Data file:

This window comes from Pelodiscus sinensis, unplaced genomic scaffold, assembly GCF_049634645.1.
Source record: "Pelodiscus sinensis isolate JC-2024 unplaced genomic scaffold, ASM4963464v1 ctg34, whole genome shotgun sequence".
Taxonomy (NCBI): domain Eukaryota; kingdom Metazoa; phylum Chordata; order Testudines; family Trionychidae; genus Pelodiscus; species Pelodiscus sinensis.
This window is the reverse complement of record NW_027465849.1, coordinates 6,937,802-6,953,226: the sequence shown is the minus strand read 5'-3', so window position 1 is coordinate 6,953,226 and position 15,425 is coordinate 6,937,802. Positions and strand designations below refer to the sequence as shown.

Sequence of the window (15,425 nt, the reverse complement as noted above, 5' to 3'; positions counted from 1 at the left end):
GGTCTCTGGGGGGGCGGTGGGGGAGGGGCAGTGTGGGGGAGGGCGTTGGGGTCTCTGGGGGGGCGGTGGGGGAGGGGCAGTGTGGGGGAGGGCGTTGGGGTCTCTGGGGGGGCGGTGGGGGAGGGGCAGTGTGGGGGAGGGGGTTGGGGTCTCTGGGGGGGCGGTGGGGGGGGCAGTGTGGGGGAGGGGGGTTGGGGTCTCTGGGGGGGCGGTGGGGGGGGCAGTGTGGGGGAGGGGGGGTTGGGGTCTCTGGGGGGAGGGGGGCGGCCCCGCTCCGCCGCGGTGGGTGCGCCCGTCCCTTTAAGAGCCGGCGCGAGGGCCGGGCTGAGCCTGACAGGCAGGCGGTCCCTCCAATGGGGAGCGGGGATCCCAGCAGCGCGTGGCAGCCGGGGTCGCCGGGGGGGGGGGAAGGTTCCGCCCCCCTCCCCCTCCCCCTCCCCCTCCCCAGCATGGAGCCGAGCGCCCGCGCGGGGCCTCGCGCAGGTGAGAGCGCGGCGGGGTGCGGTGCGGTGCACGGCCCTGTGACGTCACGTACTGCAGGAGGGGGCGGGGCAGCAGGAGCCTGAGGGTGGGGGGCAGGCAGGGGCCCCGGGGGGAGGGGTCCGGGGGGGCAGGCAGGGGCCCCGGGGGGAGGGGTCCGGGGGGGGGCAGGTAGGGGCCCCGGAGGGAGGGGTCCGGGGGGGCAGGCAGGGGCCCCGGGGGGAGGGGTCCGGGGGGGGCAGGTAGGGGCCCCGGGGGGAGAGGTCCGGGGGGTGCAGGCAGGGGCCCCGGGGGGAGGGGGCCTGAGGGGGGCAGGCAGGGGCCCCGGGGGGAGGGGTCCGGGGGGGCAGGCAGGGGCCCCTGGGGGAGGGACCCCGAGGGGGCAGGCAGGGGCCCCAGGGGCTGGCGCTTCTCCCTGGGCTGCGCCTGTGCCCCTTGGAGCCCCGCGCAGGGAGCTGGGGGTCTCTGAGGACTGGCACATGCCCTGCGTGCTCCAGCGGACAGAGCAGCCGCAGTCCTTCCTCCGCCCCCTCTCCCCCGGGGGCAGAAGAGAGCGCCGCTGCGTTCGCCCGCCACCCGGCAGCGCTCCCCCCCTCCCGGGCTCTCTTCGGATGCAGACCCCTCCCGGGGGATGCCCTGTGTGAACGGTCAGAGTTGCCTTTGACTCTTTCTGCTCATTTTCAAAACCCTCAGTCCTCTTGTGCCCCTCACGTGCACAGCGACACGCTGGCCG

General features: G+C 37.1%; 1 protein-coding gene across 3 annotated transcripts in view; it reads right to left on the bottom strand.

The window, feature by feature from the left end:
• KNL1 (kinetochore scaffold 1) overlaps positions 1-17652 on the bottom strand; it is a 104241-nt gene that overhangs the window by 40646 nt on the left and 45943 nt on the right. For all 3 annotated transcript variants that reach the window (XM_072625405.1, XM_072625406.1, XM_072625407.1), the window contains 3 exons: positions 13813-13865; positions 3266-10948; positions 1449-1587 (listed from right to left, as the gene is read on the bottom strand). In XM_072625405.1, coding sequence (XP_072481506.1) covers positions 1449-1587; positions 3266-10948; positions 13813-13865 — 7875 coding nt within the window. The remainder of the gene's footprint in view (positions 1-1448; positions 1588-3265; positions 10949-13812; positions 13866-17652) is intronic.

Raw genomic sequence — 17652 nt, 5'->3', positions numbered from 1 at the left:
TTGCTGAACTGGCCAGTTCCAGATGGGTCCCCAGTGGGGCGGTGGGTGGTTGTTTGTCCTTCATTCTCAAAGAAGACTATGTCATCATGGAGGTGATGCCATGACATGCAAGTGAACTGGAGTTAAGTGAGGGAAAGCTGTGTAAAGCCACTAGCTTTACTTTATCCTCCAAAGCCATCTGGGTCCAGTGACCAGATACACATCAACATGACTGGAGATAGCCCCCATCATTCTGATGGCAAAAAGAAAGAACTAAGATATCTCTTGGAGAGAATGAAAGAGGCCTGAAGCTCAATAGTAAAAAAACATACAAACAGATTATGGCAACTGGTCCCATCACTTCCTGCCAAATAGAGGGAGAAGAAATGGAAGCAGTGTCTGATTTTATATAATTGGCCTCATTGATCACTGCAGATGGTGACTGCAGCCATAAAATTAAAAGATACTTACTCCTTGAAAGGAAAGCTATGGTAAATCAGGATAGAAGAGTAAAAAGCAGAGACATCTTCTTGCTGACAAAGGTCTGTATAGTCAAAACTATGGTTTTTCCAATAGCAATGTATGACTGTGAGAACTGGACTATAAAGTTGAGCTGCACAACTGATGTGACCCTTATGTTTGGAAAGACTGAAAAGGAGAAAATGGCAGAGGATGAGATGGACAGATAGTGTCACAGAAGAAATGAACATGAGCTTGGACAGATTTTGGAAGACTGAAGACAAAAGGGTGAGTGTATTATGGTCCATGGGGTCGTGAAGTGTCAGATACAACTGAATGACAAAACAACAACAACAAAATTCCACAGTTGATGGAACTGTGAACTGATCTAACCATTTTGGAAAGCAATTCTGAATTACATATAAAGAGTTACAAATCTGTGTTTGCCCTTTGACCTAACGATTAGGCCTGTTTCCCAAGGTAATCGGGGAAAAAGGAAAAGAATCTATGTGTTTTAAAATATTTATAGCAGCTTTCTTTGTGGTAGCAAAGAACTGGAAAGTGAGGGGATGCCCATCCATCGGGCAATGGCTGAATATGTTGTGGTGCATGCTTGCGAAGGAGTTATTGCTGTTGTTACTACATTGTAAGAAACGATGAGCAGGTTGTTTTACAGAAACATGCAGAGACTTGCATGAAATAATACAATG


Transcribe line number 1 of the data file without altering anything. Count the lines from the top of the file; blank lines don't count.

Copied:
This window comes from Pelodiscus sinensis, unplaced genomic scaffold, assembly GCF_049634645.1.